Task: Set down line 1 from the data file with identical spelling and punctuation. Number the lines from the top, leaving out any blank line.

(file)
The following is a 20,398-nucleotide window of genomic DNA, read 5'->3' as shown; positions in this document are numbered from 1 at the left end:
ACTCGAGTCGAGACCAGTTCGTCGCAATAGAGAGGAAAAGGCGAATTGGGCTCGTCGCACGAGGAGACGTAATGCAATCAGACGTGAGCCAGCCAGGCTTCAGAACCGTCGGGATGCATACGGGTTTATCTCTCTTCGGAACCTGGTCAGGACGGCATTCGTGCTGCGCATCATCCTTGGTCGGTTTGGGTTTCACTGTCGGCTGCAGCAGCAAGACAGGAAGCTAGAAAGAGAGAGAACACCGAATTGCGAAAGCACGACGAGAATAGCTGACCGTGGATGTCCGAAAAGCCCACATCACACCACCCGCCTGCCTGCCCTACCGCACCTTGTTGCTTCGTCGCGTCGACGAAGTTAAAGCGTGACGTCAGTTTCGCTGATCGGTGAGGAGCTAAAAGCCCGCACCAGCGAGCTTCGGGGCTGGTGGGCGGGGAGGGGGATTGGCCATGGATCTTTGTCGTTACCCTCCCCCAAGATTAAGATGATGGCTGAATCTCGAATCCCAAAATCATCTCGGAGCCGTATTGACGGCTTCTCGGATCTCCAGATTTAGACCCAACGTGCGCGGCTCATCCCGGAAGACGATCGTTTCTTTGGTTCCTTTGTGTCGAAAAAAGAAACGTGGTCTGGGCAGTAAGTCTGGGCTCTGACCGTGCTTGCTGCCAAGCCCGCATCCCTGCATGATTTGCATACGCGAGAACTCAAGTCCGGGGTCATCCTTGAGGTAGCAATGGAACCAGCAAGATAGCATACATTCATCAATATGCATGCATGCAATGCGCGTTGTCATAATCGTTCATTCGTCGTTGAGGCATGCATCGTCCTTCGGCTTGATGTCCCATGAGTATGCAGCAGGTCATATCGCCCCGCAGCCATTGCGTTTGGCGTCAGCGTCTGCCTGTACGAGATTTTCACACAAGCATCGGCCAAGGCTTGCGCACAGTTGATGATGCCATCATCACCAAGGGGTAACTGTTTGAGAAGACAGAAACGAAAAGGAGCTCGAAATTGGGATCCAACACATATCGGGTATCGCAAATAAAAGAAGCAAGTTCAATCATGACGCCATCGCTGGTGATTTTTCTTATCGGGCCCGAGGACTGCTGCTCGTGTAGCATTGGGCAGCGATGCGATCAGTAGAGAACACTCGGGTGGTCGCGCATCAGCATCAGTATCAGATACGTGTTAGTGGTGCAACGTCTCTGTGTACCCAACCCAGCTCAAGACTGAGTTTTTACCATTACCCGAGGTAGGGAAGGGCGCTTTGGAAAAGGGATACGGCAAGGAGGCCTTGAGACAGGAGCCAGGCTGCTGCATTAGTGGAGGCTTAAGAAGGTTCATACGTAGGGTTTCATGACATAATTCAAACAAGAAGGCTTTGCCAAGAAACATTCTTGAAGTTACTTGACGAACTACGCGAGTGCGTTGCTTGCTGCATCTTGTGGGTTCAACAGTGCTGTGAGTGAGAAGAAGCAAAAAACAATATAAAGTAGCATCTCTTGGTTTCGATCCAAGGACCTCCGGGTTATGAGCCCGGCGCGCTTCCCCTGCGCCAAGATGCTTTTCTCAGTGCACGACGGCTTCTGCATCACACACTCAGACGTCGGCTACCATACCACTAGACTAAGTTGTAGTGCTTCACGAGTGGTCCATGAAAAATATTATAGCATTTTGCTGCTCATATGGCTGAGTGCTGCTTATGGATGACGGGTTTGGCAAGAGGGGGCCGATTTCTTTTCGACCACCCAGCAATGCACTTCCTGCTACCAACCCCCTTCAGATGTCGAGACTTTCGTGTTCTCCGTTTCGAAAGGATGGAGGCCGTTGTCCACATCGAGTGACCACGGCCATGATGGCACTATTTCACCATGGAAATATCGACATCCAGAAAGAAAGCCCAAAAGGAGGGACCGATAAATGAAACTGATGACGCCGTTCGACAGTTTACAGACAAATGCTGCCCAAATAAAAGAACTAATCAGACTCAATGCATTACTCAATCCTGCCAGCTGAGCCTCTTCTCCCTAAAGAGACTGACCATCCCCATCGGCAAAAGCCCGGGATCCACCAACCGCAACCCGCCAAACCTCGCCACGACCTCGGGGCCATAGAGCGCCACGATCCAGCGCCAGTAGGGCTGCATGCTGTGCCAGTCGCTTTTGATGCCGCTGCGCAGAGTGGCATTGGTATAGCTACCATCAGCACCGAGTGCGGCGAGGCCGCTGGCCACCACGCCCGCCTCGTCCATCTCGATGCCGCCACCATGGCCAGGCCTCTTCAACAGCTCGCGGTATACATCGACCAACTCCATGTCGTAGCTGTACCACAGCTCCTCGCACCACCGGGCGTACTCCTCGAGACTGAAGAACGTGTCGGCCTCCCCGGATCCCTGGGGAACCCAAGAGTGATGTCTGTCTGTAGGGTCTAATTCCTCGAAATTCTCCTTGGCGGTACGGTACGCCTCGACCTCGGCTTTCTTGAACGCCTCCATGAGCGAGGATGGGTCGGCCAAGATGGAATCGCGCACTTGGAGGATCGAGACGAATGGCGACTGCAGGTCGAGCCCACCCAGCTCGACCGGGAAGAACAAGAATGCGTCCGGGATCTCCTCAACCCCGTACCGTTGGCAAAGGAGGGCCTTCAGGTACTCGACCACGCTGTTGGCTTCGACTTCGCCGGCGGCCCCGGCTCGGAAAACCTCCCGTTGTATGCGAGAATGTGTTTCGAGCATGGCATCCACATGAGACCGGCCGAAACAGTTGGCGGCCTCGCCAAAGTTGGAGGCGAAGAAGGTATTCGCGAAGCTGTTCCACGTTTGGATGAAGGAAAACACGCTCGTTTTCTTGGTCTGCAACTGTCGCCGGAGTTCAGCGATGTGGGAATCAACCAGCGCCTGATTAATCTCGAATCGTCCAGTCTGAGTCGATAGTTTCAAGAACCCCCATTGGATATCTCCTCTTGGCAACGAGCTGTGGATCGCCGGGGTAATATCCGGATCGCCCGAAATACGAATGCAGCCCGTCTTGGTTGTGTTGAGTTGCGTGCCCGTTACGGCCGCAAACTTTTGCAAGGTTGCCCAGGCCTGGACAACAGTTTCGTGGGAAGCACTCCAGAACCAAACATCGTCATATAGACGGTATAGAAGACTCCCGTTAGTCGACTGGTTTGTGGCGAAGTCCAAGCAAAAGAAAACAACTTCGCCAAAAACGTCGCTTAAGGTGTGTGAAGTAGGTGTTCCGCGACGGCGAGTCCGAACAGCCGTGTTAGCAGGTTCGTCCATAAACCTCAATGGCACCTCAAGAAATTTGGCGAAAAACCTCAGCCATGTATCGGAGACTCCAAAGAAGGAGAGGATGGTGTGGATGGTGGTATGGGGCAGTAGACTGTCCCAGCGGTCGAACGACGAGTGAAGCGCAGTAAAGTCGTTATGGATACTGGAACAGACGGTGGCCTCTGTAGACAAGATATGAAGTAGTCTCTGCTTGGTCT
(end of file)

The following is a 20,398-nucleotide window of genomic DNA, read 5'->3' as shown; positions in this document are numbered from 1 at the left end: